At least four of the gold bars discovered by investigators can be linked to Daibes, both because of their unique engraved serial numbers and thanks to court documents related to a 2013 robbery which Daibes was a victim of, an NBC New York investigation revealed Monday. In November 2013, four assailants beat and robbed Daibes at gunpoint in his Edgewater, New Jersey, apartment, stealing 22 gold bars, jewelry and cash.
“Each gold bar has its own serial number,” Daibes told local investigators in a 2014 transcript obtained by NBC New York. “They’re all stamped … you’ll never see two stamped the same way.”
5 EXPLOSIVE REVELATIONS FROM DEM SEN BOB MENENDEZ’S BOMBSHELL FEDERAL INDICTMENT
Photographs released by the Department of Justice in September showing the gold bars discovered at Menendez’s home, for example, reveal one of the bars has a serial number of “590005.” Daibes reported a gold bar with that same serial number stolen during the 2013 heist, NBC New York reported.
And the federal indictment notes that the serial numbers on the gold bars indicate they had previously been possessed by Daibes.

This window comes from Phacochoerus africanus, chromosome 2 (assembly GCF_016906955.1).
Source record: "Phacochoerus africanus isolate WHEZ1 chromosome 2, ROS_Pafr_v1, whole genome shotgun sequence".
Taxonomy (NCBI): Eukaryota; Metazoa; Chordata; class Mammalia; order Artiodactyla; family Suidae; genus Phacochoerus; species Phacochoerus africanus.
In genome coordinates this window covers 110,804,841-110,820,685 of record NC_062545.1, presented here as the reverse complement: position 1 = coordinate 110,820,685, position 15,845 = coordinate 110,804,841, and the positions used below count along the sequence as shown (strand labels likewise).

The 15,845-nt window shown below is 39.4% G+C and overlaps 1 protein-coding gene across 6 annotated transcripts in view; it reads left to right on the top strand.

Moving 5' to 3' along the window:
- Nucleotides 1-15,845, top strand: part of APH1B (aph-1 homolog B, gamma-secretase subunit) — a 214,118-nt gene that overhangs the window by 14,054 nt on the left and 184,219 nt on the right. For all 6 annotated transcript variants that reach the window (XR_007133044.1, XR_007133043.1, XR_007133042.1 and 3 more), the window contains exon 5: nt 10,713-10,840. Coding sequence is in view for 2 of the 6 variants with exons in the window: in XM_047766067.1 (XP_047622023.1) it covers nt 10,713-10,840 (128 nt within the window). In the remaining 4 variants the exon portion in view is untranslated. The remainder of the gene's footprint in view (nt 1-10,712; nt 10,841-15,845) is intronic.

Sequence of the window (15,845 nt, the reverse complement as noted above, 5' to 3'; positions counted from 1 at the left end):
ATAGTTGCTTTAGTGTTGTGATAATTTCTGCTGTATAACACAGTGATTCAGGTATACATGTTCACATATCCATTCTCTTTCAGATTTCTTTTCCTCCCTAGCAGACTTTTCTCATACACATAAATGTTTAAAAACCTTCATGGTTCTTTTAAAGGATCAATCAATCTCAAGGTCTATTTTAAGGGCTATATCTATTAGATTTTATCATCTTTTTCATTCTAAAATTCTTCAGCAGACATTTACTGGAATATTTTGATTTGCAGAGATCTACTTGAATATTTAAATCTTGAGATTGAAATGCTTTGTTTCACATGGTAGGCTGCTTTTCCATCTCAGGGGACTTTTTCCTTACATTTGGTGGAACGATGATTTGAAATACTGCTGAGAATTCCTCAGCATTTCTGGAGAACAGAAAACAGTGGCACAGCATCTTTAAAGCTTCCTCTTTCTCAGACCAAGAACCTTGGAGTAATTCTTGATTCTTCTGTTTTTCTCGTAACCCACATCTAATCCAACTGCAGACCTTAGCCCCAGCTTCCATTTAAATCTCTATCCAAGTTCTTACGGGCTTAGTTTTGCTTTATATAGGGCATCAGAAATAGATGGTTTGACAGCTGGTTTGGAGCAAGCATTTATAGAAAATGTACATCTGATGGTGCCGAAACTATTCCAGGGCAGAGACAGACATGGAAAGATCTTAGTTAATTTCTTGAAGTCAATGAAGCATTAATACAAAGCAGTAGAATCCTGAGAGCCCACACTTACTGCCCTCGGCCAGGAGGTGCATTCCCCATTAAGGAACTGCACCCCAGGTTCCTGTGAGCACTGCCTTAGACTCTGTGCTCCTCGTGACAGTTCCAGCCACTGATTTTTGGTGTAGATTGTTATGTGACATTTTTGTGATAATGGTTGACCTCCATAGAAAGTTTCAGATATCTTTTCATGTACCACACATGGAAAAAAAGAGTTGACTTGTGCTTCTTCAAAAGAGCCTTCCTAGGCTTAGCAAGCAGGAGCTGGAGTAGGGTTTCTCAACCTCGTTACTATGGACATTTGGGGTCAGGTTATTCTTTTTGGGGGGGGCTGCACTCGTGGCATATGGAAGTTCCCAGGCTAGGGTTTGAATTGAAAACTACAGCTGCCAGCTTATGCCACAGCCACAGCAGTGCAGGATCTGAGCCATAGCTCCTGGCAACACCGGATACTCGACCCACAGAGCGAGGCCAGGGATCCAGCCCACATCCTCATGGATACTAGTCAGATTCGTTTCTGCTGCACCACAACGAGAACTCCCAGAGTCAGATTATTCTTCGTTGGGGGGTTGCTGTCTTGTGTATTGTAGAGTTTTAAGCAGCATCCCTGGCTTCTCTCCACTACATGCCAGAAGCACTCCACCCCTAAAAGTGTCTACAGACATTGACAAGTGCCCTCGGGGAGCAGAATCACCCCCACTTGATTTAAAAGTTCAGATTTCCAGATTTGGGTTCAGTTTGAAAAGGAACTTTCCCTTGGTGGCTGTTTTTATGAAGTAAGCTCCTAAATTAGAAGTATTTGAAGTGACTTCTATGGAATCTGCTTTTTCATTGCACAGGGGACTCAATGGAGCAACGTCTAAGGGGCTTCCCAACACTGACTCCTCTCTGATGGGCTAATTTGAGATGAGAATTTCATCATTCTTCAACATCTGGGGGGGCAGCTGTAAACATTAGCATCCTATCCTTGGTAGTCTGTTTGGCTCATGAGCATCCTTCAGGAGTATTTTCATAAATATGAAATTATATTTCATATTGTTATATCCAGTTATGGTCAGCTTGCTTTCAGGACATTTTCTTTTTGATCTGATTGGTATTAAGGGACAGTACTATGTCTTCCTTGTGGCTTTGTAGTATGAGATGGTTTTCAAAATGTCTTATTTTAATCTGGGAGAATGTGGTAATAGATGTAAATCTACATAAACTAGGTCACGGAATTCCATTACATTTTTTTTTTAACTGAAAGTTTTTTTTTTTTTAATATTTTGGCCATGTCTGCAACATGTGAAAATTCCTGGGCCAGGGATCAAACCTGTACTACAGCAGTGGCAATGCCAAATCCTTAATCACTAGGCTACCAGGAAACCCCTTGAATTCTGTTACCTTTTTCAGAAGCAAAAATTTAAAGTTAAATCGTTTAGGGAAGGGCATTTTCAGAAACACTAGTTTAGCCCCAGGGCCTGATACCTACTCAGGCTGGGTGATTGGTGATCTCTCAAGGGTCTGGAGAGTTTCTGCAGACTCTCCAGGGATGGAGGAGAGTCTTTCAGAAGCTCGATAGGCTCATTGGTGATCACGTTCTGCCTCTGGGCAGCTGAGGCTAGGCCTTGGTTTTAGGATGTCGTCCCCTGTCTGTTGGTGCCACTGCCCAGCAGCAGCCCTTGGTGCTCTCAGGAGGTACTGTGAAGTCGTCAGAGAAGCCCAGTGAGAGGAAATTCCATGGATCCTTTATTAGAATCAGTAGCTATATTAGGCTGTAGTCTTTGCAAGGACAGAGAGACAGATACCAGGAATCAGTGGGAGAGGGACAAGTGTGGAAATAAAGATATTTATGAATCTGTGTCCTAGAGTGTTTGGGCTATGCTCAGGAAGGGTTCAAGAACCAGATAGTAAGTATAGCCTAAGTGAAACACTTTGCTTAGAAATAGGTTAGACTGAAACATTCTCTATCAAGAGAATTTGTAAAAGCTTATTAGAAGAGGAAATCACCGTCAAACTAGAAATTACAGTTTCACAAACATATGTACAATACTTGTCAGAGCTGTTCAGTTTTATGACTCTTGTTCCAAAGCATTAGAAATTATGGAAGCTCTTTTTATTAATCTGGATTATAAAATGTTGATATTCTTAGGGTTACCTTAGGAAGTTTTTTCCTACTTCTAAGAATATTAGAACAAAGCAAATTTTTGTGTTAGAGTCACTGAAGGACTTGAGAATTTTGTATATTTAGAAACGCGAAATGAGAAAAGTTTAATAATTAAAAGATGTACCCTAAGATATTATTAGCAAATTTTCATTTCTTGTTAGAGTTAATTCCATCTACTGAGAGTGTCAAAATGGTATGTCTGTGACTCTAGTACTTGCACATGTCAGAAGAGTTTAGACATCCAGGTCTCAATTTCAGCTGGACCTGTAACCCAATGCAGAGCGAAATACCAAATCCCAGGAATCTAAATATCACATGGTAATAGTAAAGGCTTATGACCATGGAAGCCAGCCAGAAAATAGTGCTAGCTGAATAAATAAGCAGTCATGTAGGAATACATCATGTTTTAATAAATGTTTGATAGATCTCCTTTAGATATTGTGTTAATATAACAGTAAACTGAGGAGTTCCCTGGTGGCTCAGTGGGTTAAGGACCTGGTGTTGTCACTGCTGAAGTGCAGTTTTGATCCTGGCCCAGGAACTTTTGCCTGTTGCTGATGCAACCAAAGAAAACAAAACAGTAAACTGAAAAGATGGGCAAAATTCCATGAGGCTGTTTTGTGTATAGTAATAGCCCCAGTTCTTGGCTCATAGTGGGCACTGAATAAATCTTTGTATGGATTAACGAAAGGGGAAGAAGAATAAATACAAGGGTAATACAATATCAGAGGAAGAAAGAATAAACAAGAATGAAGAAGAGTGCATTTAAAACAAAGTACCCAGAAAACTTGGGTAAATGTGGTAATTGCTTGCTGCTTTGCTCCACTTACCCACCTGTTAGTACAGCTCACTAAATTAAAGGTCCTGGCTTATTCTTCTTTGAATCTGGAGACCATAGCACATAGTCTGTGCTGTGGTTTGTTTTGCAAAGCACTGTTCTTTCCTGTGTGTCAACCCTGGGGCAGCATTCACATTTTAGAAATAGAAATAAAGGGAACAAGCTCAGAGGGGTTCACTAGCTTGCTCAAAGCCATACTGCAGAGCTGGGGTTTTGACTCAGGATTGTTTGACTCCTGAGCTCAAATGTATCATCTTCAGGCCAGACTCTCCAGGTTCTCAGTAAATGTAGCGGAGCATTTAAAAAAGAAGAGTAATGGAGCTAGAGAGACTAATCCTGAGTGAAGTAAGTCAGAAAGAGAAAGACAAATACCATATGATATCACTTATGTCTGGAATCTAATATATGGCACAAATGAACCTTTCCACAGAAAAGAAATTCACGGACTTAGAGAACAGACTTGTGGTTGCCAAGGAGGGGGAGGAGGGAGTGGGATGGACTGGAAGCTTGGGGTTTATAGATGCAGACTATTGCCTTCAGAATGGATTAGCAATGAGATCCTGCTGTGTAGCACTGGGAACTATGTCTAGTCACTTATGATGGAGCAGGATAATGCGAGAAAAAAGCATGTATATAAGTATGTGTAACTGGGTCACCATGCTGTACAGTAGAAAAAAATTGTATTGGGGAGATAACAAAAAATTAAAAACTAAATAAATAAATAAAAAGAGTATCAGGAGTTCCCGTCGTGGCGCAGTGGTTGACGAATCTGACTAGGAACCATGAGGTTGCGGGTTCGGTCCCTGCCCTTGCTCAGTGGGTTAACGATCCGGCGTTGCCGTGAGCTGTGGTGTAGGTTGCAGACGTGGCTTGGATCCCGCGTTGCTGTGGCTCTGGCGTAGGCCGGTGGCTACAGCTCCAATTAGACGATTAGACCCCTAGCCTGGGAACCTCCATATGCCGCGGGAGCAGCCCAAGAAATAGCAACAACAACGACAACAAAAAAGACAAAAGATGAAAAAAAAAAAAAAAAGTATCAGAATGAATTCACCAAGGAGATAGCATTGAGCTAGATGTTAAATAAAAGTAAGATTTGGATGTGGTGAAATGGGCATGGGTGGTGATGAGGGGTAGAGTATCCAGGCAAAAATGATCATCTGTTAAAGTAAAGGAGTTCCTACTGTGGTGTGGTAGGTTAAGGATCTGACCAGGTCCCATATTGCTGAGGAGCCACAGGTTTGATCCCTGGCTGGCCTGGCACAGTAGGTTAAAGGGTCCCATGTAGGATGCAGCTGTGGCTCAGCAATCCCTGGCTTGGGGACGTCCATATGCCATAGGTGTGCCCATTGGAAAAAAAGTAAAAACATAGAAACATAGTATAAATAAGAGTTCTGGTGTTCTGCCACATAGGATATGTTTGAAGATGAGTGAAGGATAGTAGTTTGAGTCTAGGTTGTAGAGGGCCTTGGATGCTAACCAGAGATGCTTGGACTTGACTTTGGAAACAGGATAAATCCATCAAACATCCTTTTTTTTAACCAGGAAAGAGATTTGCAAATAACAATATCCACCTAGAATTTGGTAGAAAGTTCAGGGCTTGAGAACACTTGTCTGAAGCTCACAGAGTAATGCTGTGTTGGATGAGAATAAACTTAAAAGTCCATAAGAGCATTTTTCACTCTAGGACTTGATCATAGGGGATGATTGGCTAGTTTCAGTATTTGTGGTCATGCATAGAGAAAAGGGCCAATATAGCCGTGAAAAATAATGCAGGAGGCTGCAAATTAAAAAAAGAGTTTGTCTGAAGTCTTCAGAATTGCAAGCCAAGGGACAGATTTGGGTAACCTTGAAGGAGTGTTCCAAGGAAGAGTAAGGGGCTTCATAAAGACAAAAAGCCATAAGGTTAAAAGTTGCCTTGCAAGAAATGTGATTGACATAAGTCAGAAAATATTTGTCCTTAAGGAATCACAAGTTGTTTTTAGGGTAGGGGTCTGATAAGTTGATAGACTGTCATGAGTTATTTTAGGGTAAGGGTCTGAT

MSNBC’S ALICIA MENENDEZ ADDRESSES FATHER’S INDICTMENT: COLLEAGUES HAVE ‘AGGRESSIVELY’ COVERED
“A court-authorized search of the residence of Robert Menendez and Nadine Menendez, a/k/a ‘Nadine Arslanian,’ the defendants, revealed, among other things, approximately two one-kilogram gold bars and nine one-ounce gold bars that had serial numbers indicating they had previously been possessed by Fred Daibes, the defendant,” the indictment states.
In addition, when Daibes reported the robbery to police in 2013, he said 22 gold bars had been taken. Similarly, the September indictment states that Daibes sold 22 gold bars to Wael Hana, another defendant allegedly implicated in the bribery scheme.
Police ultimately arrested and charged four individuals for robbing Daibes in 2013, according to local media reports. Then, in September 2015, the suspects all pled guilty and were ultimately sentenced to several months in prison.
Meanwhile, since the federal bribery indictment was unsealed earlier this year, Menendez has repeatedly asserted his innocence and remained in the Senate.
CLICK TO GET THE FOX NEWS APP
“The allegations leveled against me are just that, allegations,” Menendez said Sept. 25. “For anyone who has known me throughout my 50 years of public service, they know I have always fought for what is right. My advocacy has always been grounded. And what I learned from growing up as the son of Cuban refugees, especially my mom, my hero, Evangelina Menendez. Everything I accomplished, I worked for despite the nay sayers and everyone who has underestimated me.
“I firmly believe that when all the facts are presented, not only will I be exonerated, but I still will be New Jersey’s senior senator,” he added. “The court of public opinion is no substitute for our revered justice system. We cannot set aside the presumption of innocence for political expediency when the harm is irrevocable.”